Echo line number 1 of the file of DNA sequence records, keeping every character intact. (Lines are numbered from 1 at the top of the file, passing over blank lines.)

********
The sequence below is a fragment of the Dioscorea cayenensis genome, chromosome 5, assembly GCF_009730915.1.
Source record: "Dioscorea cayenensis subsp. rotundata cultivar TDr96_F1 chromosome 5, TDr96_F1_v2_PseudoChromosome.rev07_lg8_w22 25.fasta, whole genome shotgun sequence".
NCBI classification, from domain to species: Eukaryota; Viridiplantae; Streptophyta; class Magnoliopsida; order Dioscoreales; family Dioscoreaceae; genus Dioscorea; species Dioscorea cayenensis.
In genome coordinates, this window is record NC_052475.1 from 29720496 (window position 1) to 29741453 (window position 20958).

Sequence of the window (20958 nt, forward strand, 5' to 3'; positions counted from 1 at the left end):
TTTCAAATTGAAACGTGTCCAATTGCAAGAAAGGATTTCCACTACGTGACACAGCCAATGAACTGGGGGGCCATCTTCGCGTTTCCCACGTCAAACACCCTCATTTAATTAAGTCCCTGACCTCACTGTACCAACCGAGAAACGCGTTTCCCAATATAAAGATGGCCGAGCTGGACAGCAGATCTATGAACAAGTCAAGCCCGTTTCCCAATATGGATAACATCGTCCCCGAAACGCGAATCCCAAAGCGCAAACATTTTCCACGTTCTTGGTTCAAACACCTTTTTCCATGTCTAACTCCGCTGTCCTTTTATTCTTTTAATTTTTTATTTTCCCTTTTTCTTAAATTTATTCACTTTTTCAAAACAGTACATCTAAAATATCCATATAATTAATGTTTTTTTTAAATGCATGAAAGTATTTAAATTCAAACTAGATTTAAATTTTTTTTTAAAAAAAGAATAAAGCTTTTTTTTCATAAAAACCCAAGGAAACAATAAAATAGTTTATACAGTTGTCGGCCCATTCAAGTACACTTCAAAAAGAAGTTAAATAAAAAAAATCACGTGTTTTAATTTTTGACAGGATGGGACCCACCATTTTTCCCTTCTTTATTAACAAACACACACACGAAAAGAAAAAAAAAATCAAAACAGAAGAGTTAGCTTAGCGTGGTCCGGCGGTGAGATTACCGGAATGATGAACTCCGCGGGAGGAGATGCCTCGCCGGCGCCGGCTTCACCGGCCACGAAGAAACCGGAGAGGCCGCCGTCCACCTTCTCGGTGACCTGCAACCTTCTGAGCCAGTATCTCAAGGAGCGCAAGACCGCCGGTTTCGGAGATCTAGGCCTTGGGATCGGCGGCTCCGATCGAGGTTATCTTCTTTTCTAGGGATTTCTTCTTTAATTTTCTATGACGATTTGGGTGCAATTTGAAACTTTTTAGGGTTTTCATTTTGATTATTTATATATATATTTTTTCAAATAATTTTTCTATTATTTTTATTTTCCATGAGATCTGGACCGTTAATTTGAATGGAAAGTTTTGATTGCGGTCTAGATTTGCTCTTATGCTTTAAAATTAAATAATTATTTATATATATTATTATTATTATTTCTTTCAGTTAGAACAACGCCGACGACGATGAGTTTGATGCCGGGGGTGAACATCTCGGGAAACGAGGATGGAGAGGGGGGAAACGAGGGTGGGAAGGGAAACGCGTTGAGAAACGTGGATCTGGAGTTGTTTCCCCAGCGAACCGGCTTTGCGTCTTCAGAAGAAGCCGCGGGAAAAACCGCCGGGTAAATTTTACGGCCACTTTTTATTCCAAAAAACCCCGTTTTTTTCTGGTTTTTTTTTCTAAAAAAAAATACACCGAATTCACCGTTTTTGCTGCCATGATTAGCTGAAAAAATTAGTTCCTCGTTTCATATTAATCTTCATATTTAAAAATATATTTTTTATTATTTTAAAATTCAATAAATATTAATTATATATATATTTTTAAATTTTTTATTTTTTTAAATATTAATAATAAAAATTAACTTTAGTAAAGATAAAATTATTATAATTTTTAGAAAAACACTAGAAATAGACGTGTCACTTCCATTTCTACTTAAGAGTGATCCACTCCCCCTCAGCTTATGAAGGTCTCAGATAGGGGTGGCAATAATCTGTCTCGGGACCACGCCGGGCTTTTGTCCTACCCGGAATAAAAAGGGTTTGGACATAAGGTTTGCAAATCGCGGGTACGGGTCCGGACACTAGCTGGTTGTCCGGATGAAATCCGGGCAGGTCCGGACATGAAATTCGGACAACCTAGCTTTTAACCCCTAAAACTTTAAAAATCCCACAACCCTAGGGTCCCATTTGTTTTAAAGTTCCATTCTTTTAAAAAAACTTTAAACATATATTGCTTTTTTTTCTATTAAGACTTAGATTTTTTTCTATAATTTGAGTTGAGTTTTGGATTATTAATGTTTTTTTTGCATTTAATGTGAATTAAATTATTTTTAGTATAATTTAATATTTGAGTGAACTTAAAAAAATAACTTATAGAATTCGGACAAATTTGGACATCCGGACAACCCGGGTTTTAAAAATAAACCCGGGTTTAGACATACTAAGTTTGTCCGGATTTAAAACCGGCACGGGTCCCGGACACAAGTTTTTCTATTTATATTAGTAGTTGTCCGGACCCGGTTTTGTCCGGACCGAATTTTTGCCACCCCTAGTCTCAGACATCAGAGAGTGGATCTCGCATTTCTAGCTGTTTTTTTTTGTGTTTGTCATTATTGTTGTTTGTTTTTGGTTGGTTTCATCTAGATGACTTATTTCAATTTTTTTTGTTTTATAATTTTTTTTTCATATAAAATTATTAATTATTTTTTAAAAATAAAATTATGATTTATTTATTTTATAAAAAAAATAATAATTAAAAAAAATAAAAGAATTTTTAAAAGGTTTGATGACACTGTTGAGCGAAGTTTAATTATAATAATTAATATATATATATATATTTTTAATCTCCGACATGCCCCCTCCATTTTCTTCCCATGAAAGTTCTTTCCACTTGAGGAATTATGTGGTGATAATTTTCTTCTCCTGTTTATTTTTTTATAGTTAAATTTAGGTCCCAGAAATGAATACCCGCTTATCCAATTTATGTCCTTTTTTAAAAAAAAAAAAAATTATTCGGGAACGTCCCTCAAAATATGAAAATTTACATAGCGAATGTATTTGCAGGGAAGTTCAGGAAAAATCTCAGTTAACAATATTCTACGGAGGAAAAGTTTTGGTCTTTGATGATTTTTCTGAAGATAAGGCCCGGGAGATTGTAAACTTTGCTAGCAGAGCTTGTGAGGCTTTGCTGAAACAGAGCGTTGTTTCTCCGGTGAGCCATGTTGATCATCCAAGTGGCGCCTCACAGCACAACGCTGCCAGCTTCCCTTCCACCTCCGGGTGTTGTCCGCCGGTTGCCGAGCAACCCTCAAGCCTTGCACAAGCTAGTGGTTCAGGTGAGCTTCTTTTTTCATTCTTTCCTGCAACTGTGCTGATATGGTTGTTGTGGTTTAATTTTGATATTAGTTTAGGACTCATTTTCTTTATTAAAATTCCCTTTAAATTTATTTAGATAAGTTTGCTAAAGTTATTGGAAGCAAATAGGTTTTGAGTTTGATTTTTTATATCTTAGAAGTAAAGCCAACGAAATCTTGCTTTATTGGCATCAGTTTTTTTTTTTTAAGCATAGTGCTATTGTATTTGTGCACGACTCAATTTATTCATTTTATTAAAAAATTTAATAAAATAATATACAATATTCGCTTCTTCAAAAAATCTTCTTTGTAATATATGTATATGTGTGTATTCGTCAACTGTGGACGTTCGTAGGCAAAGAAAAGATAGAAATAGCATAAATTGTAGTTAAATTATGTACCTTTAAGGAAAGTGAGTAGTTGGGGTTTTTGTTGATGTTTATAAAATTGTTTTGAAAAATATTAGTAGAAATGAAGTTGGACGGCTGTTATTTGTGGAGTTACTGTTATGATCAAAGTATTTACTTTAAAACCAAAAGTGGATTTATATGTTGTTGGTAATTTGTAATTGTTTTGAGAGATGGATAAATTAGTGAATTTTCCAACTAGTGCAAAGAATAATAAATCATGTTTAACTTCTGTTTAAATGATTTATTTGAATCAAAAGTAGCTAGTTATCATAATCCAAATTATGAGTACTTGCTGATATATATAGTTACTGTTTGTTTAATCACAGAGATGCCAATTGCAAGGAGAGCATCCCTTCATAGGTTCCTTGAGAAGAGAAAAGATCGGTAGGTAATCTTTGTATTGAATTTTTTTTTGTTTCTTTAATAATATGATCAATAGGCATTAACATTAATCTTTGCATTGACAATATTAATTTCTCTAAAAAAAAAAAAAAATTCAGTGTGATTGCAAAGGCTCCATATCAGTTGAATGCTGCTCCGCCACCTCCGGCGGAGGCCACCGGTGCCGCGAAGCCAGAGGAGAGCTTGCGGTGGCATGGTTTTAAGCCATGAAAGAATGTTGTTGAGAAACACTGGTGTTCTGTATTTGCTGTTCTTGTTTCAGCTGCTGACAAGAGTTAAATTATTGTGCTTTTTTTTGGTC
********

The sequence below is a fragment of the Dioscorea cayenensis genome, chromosome 5, assembly GCF_009730915.1.